We’ve been taught to never judge a book by its cover, but everyone faces judgements based on their appearance. From height and weight to facial symmetry, race, and gender, we are treated and treat others differently depending on what they look like. And, unfortunately, the workplace isn’t immune to this.
Your physical appearance not only impacts the perception others have on you, but on your confidence and the ways you interact with others both personally and professionally. Especially in fields that require a lot of interaction with clients and other people, physical qualities can have a serious impact on your career.
Some things you can’t change, but you can still take control of your career. These physical traits can impact your sales career, but won’t stop you from succeeding if you follow these tips:
1. Your height
If you were always too short to ride the big kid rides, you might have a tougher time succeeding in sales. That’s right; our society tends to prefer tall people, even in the professional world.
A recent study published in the Journal of Human Capital found that tall people earn more money than short people on average. The biggest difference in salary among men was between those who stand at 5’4’’ and those who are 5’6’’. Height only impacts salary to a certain point, and levels off around 6’0’’.
The researchers suggest that taller people may be more confident or appear to be more confident. In addition, they may have better social skills and emotional intelligence because they may have been treated better by their peers than shorter people.
What you can do: In sales, confidence and social skills are extremely important. Without these skills, you won’t be able to build relationships with clients and make the sale. Although height may give some a slight advantage, it’s not everything.
So forget about your height and focus on speaking with others confidently. Practice your social skills and try out different ice breakers so that you become the person everyone wants to talk to. Start small by interacting with coworkers and starting conversations at industry events.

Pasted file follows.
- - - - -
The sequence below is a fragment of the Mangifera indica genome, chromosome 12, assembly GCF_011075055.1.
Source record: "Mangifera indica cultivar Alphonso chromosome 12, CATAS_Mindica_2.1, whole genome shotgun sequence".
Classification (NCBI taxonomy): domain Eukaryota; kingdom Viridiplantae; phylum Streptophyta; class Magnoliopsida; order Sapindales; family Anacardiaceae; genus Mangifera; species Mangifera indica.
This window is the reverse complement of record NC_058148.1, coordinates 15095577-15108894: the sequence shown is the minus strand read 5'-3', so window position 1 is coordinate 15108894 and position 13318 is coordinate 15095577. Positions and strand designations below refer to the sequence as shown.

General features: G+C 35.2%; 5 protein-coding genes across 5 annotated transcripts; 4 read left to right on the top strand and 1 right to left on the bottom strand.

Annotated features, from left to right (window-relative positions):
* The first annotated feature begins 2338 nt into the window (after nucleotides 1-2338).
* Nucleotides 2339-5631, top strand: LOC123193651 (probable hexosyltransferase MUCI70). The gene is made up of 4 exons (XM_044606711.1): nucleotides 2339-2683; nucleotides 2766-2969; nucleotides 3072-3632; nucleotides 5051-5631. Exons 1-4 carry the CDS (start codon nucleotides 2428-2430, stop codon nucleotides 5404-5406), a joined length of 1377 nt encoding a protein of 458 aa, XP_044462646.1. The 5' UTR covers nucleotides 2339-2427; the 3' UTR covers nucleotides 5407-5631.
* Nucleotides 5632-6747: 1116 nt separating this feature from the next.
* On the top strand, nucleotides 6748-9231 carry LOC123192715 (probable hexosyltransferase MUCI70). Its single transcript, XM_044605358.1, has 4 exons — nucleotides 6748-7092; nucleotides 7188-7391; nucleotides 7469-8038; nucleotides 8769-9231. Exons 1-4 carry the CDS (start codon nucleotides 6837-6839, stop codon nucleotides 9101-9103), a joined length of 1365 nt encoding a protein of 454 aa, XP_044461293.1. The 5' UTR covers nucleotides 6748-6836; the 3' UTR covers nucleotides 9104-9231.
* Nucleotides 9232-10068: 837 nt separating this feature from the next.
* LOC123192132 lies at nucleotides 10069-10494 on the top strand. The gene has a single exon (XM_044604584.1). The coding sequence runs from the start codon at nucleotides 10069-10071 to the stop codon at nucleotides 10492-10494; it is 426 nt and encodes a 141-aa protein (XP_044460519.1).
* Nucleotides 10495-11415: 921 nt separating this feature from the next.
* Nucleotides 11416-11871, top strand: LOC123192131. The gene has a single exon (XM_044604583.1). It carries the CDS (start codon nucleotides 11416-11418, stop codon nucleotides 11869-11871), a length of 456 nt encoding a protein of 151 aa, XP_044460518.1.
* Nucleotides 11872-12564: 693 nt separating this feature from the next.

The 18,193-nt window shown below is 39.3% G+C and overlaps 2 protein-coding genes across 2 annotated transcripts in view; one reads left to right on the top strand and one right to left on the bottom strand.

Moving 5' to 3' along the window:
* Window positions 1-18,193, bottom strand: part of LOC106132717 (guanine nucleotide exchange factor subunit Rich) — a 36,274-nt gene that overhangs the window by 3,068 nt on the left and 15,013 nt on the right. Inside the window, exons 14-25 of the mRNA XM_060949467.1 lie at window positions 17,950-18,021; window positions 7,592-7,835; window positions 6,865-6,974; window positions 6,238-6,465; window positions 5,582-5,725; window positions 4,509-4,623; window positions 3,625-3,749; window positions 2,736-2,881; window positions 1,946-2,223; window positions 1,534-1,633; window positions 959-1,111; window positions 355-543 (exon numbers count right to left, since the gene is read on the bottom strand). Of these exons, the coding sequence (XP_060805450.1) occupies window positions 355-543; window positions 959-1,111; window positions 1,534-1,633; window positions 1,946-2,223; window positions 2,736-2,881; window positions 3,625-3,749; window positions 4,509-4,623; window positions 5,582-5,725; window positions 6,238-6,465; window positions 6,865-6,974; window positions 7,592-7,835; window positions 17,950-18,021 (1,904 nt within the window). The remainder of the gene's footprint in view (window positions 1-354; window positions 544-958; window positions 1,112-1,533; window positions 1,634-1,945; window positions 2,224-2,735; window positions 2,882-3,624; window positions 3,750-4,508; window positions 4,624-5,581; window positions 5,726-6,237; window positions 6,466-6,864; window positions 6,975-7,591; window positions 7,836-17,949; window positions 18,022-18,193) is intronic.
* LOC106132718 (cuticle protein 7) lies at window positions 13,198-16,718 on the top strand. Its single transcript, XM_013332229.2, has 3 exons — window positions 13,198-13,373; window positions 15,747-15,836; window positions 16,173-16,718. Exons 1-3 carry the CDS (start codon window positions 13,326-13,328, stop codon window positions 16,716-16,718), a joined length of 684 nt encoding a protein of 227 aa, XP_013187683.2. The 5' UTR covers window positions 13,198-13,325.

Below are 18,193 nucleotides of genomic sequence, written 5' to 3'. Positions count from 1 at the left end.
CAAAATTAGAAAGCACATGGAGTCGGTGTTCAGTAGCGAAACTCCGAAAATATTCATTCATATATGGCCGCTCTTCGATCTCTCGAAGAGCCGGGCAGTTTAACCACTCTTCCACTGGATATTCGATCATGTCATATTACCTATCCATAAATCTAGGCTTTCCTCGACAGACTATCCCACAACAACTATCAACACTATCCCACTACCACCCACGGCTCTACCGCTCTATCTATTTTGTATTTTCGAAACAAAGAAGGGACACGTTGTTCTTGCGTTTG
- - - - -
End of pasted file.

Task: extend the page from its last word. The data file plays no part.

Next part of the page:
2. Your weight
More than two-thirds (69 percent) of U.S. adults are considered medically overweight or obese, according to the latest data from the Centers of Disease Control and Prevention. However, as a society, we tend to prefer people who are physically fit. This is also true in the professional world, where the consequences of this particular bias disproportionately impact women. A 2014 study conducted by researchers at Vanderbilt University found that women who are overweight are more likely to hold physically demanding jobs, less likely to have jobs that involve interaction with the public, and they often make less money than average-sized women.
The report found that a woman considered medically obese working a job that emphasizes interaction with others, like sales, earns close to 5 percent less than a woman of average weight in the same role.
What you can do: In sales, you are constantly interacting with others, and how they perceive your weight can impact your numbers. Weight-based discrimination is real, and your sales career can suffer. The bias felt can lead professionals who struggle with weight to hide in the background and hold themselves back.
You need to do the opposite. Confidence goes a long way to disguise the extra pounds. So take every opportunity to positively engage with coworkers and clients, and attend industry events. Do your best to get over any initial uncomfortableness, break the stereotypes others may have, and propel your career forward.
3. Your gender
It’s no secret that women still earn less money than men and are less likely to hold top leadership positions. Although women now outnumber men in the workforce, the glass ceiling is still alive and well, particularly in sales jobs.
In fact, my company’s 2015 medical sales salary report found that women in the field make just 79 percent of what men make on average. Women are also more likely to sell lower earning products, those that pay less commission, than they are to sell higher paying products. In addition, women account for just 10 percent of the highest paying job titles in the industry.
Men also outnumber women in medical sales. In fact, 69 percent of our survey respondents were men. In a male-dominated field like medical sales, women may have trouble finding their footing.
What you can do: Sales is becoming less of a “man’s profession” but in many sectors you will still run into a boy’s club. If that’s the case, don’t let the office culture scare you away (unless there really is a serious problem, then report it).
Women are generally better listeners, so use those skills to your advantage when it comes to closing the sale. In addition, don’t shy away from the more complex products and lean into those leadership roles, even if it means you’ll be the only woman in the board room,
Intentional and unintentional bias exists in the workplace, but you shouldn’t let it stunt your career growth. Focus on growing your skills, becoming an effective communicator, and learning from the top professionals around you to succeed in sales in spite of the unconscious bias of those around you. [tc-marks]